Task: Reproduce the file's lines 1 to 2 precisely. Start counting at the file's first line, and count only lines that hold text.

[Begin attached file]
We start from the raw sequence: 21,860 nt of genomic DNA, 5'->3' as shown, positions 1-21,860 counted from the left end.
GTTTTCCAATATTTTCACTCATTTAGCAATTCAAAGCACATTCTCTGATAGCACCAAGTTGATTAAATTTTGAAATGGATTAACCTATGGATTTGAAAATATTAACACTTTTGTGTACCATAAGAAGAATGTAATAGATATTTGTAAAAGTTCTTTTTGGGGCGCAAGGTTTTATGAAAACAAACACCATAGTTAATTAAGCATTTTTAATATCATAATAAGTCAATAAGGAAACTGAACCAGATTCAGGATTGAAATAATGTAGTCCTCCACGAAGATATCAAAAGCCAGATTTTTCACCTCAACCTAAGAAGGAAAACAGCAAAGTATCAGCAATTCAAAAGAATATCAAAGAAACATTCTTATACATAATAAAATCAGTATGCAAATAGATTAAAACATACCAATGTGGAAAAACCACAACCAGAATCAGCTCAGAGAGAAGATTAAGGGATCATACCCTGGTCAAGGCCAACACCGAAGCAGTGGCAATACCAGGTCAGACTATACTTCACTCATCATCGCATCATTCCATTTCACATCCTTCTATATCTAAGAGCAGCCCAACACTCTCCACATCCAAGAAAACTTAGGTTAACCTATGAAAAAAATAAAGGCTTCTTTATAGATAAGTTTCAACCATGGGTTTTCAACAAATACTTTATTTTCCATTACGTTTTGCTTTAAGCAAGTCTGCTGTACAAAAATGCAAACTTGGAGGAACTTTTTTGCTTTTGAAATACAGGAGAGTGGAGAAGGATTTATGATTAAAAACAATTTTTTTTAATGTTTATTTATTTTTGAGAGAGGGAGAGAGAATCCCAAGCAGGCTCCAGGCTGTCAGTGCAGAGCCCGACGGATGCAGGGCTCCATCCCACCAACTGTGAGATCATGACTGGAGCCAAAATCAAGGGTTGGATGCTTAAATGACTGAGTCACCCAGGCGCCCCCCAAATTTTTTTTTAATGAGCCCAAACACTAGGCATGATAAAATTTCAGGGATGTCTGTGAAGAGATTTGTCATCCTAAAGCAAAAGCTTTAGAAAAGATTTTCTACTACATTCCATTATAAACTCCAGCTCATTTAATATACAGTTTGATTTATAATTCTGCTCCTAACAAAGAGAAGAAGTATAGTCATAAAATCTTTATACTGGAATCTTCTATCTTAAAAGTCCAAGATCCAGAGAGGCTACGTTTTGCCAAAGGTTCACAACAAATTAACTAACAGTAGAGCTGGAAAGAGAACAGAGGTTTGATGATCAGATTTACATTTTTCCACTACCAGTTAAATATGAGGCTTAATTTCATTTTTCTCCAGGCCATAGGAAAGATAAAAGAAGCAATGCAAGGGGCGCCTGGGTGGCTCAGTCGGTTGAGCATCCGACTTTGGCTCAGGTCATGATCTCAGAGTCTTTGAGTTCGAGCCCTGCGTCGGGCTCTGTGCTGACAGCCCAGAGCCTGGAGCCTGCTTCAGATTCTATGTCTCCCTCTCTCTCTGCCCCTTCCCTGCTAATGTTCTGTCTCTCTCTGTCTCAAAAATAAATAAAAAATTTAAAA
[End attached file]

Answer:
We start from the raw sequence: 21,860 nt of genomic DNA, 5'->3' as shown, positions 1-21,860 counted from the left end.
GTTTTCCAATATTTTCACTCATTTAGCAATTCAAAGCACATTCTCTGATAGCACCAAGTTGATTAAATTTTGAAATGGATTAACCTATGGATTTGAAAATATTAACACTTTTGTGTACCATAAGAAGAATGTAATAGATATTTGTAAAAGTTCTTTTTGGGGCGCAAGGTTTTATGAAAACAAACACCATAGTTAATTAAGCATTTTTAATATCATAATAAGTCAATAAGGAAACTGAACCAGATTCAGGATTGAAATAATGTAGTCCTCCACGAAGATATCAAAAGCCAGATTTTTCACCTCAACCTAAGAAGGAAAACAGCAAAGTATCAGCAATTCAAAAGAATATCAAAGAAACATTCTTATACATAATAAAATCAGTATGCAAATAGATTAAAACATACCAATGTGGAAAAACCACAACCAGAATCAGCTCAGAGAGAAGATTAAGGGATCATACCCTGGTCAAGGCCAACACCGAAGCAGTGGCAATACCAGGTCAGACTATACTTCACTCATCATCGCATCATTCCATTTCACATCCTTCTATATCTAAGAGCAGCCCAACACTCTCCACATCCAAGAAAACTTAGGTTAACCTATGAAAAAAATAAAGGCTTCTTTATAGATAAGTTTCAACCATGGGTTTTCAACAAATACTTTATTTTCCATTACGTTTTGCTTTAAGCAAGTCTGCTGTACAAAAATGCAAACTTGGAGGAACTTTTTTGCTTTTGAAATACAGGAGAGTGGAGAAGGATTTATGATTAAAAACAATTTTTTTTAATGTTTATTTATTTTTGAGAGAGGGAGAGAGAATCCCAAGCAGGCTCCAGGCTGTCAGTGCAGAGCCCGACGGATGCAGGGCTCCATCCCACCAACTGTGAGATCATGACTGGAGCCAAAATCAAGGGTTGGATGCTTAAATGACTGAGTCACCCAGGCGCCCCCCAAATTTTTTTTTAATGAGCCCAAACACTAGGCATGATAAAATTTCAGGGATGTCTGTGAAGAGATTTGTCATCCTAAAGCAAAAGCTTTAGAAAAGATTTTCTACTACATTCCATTATAAACTCCAGCTCATTTAATATACAGTTTGATTTATAATTCTGCTCCTAACAAAGAGAAGAAGTATAGTCATAAAATCTTTATACTGGAATCTTCTATCTTAAAAGTCCAAGATCCAGAGAGGCTACGTTTTGCCAAAGGTTCACAACAAATTAACTAACAGTAGAGCTGGAAAGAGAACAGAGGTTTGATGATCAGATTTACATTTTTCCACTACCAGTTAAATATGAGGCTTAATTTCATTTTTCTCCAGGCCATAGGAAAGATAAAAGAAGCAATGCAAGGGGCGCCTGGGTGGCTCAGTCGGTTGAGCATCCGACTTTGGCTCAGGTCATGATCTCAGAGTCTTTGAGTTCGAGCCCTGCGTCGGGCTCTGTGCTGACAGCCCAGAGCCTGGAGCCTGCTTCAGATTCTATGTCTCCCTCTCTCTCTGCCCCTTCCCTGCTAATGTTCTGTCTCTCTCTGTCTCAAAAATAAATAAAAAATTTAAAA